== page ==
Thursday, March 29, 2012

Apple, Foxconn promise change after FLA audit finds severe violations

The report many have been awaiting, the full Fair Labor Association (FLA) report on the conditions at Apple's Foxconn manufacturing partner in China is "in," and it doesn't appear to be a whitewash. The audit, posted at the FLA's website on Thursday, found "serious and pressing" violations of Chinese labor laws, but the FLA said that as a consequence, it has obtained commitments for improvements from Apple's largest manufacturing partner.

The report said that the FLA has "secured groundbreaking commitments [from Foxconn] that will reduce working hours to legal limits while protecting pay, improve health and safety conditions, establish a genuine voice for workers, and will monitor on an ongoing basis to verify compliance." The FLA found that Foxconn violated not just the code of conduct Apple signed when it joined the FLA in January, but at least 50 breaches of Chinese labor law as well.

Included among the changes will be a reduction of working hours to 49 hours per week, including overtime, while at the same time maintaining total compensation at its current level. The FLA audit found that during peak production periods, workers in the three Foxconn factories it examined put in over 60 hours per week, on average.

In order to make up for the reduced hours per employee, Foxconn will hire tens of thousands of additional workers. It will also have to increase its dormitory and housing capacity to handle that.

This all translates to more cost for Foxconn, which will also translate to more cost for Apple and any others who use Foxconn's manufacturing, including HP, Dell, Nokia, and more. It also explains why worker productivity in the U.S. is so high, for those who are willing to extrapolate the obvious.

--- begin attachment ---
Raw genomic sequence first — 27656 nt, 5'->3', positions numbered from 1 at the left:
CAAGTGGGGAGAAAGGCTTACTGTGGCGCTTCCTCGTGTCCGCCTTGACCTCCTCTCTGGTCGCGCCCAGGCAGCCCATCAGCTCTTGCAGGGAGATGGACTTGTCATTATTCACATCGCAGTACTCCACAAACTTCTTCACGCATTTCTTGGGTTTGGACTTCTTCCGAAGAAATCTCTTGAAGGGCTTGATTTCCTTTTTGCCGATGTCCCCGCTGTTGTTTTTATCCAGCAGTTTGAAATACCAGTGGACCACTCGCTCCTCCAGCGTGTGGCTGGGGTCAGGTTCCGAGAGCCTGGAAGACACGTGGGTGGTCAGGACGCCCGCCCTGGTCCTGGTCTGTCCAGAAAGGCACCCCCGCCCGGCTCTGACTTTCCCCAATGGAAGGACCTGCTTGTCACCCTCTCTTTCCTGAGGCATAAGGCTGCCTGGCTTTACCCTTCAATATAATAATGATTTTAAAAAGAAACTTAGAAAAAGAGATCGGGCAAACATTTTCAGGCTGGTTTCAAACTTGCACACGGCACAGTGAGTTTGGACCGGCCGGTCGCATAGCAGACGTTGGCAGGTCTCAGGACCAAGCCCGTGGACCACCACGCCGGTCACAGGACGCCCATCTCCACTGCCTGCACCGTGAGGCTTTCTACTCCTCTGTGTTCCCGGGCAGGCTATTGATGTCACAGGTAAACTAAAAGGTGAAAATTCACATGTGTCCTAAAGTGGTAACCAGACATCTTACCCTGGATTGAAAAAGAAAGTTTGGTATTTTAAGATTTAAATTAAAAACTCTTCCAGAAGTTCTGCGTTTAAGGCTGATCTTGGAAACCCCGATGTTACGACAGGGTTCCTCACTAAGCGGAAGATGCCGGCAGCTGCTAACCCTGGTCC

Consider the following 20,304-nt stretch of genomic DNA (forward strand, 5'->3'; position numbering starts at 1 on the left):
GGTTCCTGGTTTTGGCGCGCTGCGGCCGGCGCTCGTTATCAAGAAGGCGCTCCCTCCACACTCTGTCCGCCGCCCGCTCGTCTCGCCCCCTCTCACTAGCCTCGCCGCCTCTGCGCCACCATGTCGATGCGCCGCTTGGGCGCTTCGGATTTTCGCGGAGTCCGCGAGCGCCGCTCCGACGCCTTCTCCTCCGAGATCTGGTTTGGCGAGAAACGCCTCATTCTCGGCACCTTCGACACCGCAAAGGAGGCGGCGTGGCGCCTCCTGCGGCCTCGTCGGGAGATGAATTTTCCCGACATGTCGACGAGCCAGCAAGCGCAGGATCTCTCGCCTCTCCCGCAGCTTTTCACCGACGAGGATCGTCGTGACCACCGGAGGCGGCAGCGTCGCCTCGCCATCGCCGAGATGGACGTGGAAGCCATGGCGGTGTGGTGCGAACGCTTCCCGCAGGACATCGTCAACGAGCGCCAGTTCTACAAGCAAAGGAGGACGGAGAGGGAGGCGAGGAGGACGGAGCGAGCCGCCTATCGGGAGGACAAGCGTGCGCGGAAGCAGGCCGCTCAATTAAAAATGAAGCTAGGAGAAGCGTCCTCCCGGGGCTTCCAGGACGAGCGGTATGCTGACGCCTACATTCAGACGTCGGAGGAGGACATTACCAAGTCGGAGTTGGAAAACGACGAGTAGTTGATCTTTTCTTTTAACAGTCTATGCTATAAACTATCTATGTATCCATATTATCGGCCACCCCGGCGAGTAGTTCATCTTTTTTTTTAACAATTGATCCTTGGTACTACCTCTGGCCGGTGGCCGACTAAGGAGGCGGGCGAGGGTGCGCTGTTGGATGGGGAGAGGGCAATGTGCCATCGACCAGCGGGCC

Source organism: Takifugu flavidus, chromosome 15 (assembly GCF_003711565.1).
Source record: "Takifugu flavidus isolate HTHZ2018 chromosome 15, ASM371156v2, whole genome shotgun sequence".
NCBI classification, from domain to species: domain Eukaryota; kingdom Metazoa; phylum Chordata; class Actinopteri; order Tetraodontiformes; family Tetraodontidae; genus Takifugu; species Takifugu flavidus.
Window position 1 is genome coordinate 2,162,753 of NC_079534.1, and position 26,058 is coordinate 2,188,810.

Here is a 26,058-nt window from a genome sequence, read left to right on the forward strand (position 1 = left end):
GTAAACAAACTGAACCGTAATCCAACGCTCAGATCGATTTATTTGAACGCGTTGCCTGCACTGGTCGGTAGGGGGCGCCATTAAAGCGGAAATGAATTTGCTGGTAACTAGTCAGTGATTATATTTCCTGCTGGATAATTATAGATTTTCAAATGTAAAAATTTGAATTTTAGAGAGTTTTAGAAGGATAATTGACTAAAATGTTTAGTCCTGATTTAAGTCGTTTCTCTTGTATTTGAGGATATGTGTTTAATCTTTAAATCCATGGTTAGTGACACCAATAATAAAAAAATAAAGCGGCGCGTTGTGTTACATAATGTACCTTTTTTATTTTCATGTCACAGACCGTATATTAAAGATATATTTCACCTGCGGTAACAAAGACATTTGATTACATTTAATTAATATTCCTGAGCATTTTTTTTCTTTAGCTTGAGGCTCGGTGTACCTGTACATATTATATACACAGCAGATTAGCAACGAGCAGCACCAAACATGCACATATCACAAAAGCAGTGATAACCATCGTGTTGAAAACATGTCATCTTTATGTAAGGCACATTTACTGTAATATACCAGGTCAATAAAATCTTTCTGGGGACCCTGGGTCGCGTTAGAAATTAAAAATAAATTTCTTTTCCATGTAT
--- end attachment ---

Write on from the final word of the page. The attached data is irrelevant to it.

Worker productivity is high in the U.S. because companies are unwilling to hire. Companies are unwilling to hire because it costs them more. Even though the current set of workers are overworked, and many of them in the U.S. complain they are, companies continue to eschew hiring.

What's of note is that the report focuses on Chinese labor laws. It doesn't take a rocket scientist to know those are far less stringent than American's labor laws. It would be interesting to see how many of those would be violated.

Although Foxconn does work for other companies, it's Apple that has been the focus, as the Cupertino, Calif. giant is the world's most valuable company by market cap. In an emailed statement, Apple said,

“We appreciate the work the FLA has done to assess conditions at Foxconn and we fully support their recommendations. Empowering workers and helping them understand their rights is essential.”

Notably, the FLA auditors found no issues related to child or forced labor, the report said. The average age of workers was 23, it said. However, earlier, SACOM (Students & Scholars Against Corporate Misbehavior) said that Foxconn hid underage employees during the inspections.

Even before joining the FLA, Apple had published a supplier responsibility report annually since 2007. Last year's report, published in early January, included the results of more than 200 audits at supplier facilities; in addition, for the first time Apple included a list of over 150 suppliers of either components or manufacturing services for Apple.

Apple joined the FLA after a New York Times expose later that same month brought to the fore the harsh working conditions at Foxconn plants.



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